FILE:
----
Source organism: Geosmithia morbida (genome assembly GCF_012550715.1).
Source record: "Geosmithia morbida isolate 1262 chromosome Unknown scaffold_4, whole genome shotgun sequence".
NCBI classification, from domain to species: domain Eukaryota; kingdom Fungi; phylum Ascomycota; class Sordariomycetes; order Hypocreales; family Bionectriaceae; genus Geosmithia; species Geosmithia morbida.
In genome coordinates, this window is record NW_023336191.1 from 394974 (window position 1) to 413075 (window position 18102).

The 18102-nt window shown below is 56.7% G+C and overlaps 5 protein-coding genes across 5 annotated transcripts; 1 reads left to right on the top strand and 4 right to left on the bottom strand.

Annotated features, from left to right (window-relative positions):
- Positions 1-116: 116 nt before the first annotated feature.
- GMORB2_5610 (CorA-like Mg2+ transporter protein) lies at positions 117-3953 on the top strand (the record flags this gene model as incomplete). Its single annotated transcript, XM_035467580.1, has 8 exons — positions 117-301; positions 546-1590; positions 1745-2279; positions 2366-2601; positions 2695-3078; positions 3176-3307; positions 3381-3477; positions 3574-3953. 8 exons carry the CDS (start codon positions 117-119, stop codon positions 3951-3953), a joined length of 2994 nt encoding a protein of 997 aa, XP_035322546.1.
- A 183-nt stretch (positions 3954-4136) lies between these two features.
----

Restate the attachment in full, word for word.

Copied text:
Source organism: Geosmithia morbida (genome assembly GCF_012550715.1).
Source record: "Geosmithia morbida isolate 1262 chromosome Unknown scaffold_4, whole genome shotgun sequence".
NCBI classification, from domain to species: domain Eukaryota; kingdom Fungi; phylum Ascomycota; class Sordariomycetes; order Hypocreales; family Bionectriaceae; genus Geosmithia; species Geosmithia morbida.
In genome coordinates, this window is record NW_023336191.1 from 394974 (window position 1) to 413075 (window position 18102).

The 18102-nt window shown below is 56.7% G+C and overlaps 5 protein-coding genes across 5 annotated transcripts; 1 reads left to right on the top strand and 4 right to left on the bottom strand.

Annotated features, from left to right (window-relative positions):
- Positions 1-116: 116 nt before the first annotated feature.
- GMORB2_5610 (CorA-like Mg2+ transporter protein) lies at positions 117-3953 on the top strand (the record flags this gene model as incomplete). Its single annotated transcript, XM_035467580.1, has 8 exons — positions 117-301; positions 546-1590; positions 1745-2279; positions 2366-2601; positions 2695-3078; positions 3176-3307; positions 3381-3477; positions 3574-3953. 8 exons carry the CDS (start codon positions 117-119, stop codon positions 3951-3953), a joined length of 2994 nt encoding a protein of 997 aa, XP_035322546.1.
- A 183-nt stretch (positions 3954-4136) lies between these two features.